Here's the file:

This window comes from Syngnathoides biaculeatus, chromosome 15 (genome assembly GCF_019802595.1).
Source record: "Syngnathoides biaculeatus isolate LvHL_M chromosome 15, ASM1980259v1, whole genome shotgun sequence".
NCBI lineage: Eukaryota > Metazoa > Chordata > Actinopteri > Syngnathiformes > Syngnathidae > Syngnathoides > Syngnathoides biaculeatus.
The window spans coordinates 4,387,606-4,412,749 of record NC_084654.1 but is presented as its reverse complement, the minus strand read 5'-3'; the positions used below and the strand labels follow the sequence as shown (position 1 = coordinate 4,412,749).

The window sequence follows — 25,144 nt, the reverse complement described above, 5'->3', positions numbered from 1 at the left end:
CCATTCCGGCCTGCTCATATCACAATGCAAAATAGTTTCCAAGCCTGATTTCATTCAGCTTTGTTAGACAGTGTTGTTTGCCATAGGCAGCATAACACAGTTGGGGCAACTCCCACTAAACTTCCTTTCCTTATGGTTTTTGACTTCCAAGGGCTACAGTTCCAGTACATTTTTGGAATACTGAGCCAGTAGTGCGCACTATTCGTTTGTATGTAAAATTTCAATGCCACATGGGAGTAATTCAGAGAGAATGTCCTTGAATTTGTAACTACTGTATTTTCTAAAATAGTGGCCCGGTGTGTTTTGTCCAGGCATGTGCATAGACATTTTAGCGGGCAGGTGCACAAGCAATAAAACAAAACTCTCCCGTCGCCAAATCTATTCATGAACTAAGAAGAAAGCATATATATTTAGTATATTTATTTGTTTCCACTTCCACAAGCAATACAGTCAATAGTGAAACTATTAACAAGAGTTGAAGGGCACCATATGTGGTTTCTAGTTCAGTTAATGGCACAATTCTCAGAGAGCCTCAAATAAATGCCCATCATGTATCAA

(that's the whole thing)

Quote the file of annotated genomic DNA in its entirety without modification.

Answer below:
This window comes from Syngnathoides biaculeatus, chromosome 15 (genome assembly GCF_019802595.1).
Source record: "Syngnathoides biaculeatus isolate LvHL_M chromosome 15, ASM1980259v1, whole genome shotgun sequence".
NCBI lineage: Eukaryota > Metazoa > Chordata > Actinopteri > Syngnathiformes > Syngnathidae > Syngnathoides > Syngnathoides biaculeatus.
The window spans coordinates 4,387,606-4,412,749 of record NC_084654.1 but is presented as its reverse complement, the minus strand read 5'-3'; the positions used below and the strand labels follow the sequence as shown (position 1 = coordinate 4,412,749).

The window sequence follows — 25,144 nt, the reverse complement described above, 5'->3', positions numbered from 1 at the left end:
CCATTCCGGCCTGCTCATATCACAATGCAAAATAGTTTCCAAGCCTGATTTCATTCAGCTTTGTTAGACAGTGTTGTTTGCCATAGGCAGCATAACACAGTTGGGGCAACTCCCACTAAACTTCCTTTCCTTATGGTTTTTGACTTCCAAGGGCTACAGTTCCAGTACATTTTTGGAATACTGAGCCAGTAGTGCGCACTATTCGTTTGTATGTAAAATTTCAATGCCACATGGGAGTAATTCAGAGAGAATGTCCTTGAATTTGTAACTACTGTATTTTCTAAAATAGTGGCCCGGTGTGTTTTGTCCAGGCATGTGCATAGACATTTTAGCGGGCAGGTGCACAAGCAATAAAACAAAACTCTCCCGTCGCCAAATCTATTCATGAACTAAGAAGAAAGCATATATATTTAGTATATTTATTTGTTTCCACTTCCACAAGCAATACAGTCAATAGTGAAACTATTAACAAGAGTTGAAGGGCACCATATGTGGTTTCTAGTTCAGTTAATGGCACAATTCTCAGAGAGCCTCAAATAAATGCCCATCATGTATCAA